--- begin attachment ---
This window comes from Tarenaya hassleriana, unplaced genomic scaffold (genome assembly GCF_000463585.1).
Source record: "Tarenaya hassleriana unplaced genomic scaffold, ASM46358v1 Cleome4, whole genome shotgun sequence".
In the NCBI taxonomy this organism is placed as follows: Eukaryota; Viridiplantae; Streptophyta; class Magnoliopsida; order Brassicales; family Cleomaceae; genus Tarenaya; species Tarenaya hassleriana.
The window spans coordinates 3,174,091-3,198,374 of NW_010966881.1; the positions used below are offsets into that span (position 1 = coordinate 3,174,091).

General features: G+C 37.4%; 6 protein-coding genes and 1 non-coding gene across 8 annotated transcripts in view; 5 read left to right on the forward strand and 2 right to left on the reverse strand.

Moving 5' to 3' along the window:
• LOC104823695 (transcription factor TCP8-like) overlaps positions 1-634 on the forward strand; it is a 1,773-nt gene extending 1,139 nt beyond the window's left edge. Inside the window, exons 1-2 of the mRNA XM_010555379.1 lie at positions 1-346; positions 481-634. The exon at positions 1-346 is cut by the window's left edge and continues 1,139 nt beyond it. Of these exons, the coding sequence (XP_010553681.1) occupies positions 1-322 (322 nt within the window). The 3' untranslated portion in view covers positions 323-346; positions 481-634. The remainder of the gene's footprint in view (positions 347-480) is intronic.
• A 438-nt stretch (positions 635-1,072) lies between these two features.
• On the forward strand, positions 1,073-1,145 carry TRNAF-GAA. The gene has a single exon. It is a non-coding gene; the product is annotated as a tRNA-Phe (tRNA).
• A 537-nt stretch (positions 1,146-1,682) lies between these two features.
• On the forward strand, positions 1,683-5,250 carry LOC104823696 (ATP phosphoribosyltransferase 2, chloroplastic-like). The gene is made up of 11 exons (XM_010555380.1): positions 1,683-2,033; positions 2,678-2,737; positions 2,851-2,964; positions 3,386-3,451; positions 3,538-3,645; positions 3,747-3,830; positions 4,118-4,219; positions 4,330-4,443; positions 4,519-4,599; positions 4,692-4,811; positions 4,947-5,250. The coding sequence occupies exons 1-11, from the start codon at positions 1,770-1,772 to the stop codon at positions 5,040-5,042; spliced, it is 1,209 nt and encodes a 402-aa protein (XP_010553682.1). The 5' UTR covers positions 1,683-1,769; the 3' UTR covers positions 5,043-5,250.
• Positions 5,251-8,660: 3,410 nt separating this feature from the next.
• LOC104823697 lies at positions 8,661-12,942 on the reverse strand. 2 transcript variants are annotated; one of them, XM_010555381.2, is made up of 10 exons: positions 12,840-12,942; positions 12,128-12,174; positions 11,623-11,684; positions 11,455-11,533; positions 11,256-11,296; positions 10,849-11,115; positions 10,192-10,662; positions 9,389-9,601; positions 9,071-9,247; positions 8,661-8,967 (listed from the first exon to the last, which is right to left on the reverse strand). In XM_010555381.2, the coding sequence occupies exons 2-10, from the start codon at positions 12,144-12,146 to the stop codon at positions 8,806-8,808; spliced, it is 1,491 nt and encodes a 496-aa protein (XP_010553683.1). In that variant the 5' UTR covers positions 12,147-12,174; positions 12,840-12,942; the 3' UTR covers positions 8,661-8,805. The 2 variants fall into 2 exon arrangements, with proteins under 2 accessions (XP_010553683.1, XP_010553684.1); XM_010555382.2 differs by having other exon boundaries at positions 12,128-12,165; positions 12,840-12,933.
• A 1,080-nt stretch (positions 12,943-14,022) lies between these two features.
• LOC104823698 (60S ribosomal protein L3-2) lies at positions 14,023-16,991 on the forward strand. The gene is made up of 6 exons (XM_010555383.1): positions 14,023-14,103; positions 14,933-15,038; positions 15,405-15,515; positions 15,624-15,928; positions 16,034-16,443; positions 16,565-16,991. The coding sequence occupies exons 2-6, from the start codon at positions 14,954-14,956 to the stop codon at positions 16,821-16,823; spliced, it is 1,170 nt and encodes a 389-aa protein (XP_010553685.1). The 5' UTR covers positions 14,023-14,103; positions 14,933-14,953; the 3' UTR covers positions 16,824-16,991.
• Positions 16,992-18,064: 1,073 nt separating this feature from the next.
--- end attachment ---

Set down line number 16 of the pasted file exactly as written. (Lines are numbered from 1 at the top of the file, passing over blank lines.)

• Positions 16,992-18,064: 1,073 nt separating this feature from the next.